Customize Lighting Controls with Wireless Flexibility

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Mesh networks for devices create greater granularity with minimal disruption


Running wires: it’s expensive, invasive, and labor-intensive. The cost alone can be prohibitive to otherwise valuable projects.

It’s no wonder that wireless technology continues to gain popularity for applications like lighting controls, where it offers a simpler strategy for intelligent lighting management. FMs can automate dimming and shutoff without having to cut holes in the walls to install new sensors and controllers.

But the wireless aspect alone can’t tell the whole savings story. Devices that can form a mesh network – a self-healing web that allows all components to communicate with each other and relay messages – add a new layer of ease to installation and operation.

Why Wireless? And What Does Mesh Mean?

Like any other wireless technology, the growing popularity of wireless lighting controls is mainly due to cost, both in the reduced labor required for installation and the energy savings possible with smart lighting management. The wireless aspect makes these devices particularly well-suited for existing buildings where running additional wiring is not an option.

“One of the impediments to lighting control adoption is on the installation side. It depends heavily on how easy it is to get access for running wires,” explains Tom Hinds, product portfolio manager for Cree, Inc., an LED lighting manufacturer that also offers a proprietary wireless lighting control platform called Cree SmartCast Technology. “For example, in buildings that are more than a few decades old, there may be asbestos concerns when you access the ceiling. Going wireless and not having to break the ceiling plane means that you don’t have to worry about abatement, which would introduce more costs.”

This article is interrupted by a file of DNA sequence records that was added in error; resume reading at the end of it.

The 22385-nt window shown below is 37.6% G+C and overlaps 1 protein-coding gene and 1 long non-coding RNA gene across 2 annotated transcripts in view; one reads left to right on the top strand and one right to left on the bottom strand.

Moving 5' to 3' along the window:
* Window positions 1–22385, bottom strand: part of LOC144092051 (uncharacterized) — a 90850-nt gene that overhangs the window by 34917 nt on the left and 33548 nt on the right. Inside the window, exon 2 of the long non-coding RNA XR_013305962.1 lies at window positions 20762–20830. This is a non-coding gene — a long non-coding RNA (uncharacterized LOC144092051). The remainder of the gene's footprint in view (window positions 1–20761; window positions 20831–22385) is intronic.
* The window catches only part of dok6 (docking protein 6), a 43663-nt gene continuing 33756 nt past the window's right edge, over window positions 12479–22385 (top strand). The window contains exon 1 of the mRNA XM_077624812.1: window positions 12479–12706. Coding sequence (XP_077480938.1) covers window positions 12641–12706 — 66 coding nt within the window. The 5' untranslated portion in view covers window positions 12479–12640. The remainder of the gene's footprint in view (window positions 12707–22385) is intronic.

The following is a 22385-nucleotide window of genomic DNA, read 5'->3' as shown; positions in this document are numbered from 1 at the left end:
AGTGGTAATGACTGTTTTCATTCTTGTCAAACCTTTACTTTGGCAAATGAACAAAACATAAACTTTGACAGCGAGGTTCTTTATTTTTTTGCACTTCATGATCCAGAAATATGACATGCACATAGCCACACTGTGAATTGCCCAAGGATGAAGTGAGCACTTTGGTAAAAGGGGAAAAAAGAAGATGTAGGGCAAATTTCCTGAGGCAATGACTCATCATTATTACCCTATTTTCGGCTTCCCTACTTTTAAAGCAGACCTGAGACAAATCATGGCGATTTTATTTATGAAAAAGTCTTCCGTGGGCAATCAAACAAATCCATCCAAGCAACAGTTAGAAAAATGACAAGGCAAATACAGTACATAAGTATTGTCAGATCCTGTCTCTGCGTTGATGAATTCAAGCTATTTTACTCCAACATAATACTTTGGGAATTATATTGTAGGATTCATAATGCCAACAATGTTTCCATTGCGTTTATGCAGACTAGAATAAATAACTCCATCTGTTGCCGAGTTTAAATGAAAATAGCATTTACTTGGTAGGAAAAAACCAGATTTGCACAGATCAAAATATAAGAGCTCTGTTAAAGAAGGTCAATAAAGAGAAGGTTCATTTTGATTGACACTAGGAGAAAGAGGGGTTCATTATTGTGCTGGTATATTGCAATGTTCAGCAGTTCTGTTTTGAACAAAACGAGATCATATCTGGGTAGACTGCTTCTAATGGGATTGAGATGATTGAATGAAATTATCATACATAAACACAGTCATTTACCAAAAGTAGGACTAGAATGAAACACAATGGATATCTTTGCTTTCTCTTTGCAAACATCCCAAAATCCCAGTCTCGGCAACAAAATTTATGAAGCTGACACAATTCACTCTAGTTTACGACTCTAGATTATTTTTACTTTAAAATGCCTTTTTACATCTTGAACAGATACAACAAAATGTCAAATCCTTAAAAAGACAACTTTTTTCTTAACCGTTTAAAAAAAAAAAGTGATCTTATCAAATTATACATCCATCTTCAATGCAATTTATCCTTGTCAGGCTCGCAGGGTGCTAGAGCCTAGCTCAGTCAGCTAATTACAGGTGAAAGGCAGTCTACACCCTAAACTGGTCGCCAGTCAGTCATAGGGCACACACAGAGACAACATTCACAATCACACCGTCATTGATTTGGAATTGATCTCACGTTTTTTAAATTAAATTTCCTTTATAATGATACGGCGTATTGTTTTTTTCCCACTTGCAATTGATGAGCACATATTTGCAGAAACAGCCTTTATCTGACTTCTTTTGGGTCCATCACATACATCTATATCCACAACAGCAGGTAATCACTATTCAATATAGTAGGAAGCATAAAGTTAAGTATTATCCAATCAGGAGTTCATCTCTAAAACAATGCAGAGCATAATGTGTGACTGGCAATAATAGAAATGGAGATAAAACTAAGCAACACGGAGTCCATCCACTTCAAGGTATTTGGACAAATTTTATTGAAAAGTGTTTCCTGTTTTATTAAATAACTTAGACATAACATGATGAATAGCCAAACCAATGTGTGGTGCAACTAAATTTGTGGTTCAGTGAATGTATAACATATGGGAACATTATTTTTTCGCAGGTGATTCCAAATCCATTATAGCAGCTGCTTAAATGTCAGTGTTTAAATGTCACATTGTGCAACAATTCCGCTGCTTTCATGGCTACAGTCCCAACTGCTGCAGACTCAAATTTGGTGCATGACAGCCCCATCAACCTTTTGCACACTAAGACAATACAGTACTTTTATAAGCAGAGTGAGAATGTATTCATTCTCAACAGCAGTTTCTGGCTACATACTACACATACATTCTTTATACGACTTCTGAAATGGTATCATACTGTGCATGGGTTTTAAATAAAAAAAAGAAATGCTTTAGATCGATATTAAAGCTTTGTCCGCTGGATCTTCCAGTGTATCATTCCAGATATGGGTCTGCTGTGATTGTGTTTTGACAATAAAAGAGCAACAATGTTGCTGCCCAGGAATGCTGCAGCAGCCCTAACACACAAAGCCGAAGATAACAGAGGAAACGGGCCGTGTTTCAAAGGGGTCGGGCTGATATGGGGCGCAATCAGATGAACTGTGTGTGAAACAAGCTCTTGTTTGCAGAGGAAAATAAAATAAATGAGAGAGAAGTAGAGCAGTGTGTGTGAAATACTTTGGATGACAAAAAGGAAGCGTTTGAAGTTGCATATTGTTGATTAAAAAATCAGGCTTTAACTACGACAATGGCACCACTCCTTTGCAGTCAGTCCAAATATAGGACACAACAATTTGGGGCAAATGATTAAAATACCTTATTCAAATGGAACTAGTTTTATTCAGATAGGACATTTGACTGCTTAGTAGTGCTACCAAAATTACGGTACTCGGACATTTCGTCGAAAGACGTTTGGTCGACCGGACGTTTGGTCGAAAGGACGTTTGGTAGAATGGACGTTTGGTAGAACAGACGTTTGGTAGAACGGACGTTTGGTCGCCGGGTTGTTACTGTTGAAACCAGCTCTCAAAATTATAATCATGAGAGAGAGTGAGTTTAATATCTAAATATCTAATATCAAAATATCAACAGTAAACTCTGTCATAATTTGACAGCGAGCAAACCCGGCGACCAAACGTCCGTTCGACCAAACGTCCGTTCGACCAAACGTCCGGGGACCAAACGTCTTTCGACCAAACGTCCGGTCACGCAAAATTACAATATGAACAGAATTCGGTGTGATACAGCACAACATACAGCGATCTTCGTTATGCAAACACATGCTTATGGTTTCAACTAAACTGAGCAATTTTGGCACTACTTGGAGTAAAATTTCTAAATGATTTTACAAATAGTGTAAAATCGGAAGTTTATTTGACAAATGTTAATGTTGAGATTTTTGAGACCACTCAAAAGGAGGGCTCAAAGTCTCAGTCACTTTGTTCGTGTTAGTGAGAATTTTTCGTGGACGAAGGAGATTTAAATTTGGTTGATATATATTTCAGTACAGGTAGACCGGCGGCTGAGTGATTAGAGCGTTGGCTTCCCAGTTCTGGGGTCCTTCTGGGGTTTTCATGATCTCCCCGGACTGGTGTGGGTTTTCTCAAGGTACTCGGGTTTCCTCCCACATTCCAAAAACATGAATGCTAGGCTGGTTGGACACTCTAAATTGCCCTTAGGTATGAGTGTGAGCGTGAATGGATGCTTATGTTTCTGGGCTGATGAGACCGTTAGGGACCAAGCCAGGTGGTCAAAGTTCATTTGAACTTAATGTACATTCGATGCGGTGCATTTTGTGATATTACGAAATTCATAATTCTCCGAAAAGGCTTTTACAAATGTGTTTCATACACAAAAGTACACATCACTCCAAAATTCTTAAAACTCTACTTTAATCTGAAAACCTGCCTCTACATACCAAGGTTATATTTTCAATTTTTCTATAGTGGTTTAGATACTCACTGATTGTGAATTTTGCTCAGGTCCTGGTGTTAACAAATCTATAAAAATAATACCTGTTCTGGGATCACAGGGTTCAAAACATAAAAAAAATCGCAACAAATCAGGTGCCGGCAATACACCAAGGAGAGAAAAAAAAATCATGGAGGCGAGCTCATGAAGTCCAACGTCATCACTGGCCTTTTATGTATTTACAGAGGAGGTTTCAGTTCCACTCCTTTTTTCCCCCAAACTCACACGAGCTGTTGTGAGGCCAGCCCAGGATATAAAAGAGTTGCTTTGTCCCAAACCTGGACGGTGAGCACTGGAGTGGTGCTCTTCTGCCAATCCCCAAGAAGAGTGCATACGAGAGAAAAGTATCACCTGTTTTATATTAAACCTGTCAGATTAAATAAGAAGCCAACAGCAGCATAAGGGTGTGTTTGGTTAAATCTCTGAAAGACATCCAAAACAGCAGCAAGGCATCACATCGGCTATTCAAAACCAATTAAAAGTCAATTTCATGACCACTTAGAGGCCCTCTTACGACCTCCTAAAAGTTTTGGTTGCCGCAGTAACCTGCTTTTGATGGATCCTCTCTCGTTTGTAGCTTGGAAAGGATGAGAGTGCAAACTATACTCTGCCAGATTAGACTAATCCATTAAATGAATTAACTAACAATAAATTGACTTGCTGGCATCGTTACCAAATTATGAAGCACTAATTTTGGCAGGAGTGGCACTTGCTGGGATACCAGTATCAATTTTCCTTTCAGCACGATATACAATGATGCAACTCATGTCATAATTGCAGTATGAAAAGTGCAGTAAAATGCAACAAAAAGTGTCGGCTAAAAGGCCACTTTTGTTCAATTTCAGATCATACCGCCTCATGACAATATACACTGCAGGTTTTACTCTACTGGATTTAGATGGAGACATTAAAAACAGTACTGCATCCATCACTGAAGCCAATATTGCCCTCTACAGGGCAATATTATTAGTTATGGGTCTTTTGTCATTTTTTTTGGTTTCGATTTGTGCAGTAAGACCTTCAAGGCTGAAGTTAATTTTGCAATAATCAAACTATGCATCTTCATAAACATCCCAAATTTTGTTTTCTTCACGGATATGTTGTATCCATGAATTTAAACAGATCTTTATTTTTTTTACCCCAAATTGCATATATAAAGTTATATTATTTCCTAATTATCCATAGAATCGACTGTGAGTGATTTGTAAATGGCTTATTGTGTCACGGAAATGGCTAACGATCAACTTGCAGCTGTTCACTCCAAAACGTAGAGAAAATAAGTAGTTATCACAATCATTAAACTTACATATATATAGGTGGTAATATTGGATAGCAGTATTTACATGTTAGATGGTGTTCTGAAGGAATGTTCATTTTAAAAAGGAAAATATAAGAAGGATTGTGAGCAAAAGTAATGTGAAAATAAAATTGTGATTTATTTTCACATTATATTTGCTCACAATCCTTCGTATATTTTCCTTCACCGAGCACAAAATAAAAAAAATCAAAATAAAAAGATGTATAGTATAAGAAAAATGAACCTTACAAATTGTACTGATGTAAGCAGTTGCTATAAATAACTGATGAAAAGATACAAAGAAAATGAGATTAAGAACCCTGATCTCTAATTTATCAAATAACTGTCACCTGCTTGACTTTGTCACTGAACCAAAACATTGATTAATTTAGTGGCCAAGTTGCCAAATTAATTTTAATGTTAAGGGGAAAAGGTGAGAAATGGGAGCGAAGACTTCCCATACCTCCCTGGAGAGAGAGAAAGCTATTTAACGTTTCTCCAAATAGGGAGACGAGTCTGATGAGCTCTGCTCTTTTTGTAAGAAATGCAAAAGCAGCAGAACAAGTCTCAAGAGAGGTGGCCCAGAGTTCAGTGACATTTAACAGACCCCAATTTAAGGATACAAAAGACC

Facilities in areas where lighting control mandates are popping up – such as California, where Title 24 took effect in July – may find a wireless system to be a relatively easy way to meet the control requirements. It may even be a good option for future deep renovations or additions, Hinds adds: “Even in new construction, there are benefits to wireless lighting controls. You still don’t have to buy copper or install wire, so there are savings in that application as well.”

Lighting controls that utilize a mesh network connect the wireless components to each other. Depending on the product, the network likely includes a combination of:

  • • Software that helps you review data and control lighting remotely
  • • At least one area controller to deliver local control for each floor, department, or building
  • • Centralized software that acts as the liaison between you and the area controllers and provides a user interface
  • • Devices such as switches, sensors, and fixtures, any wired devices that have been adapted to support wireless connectivity.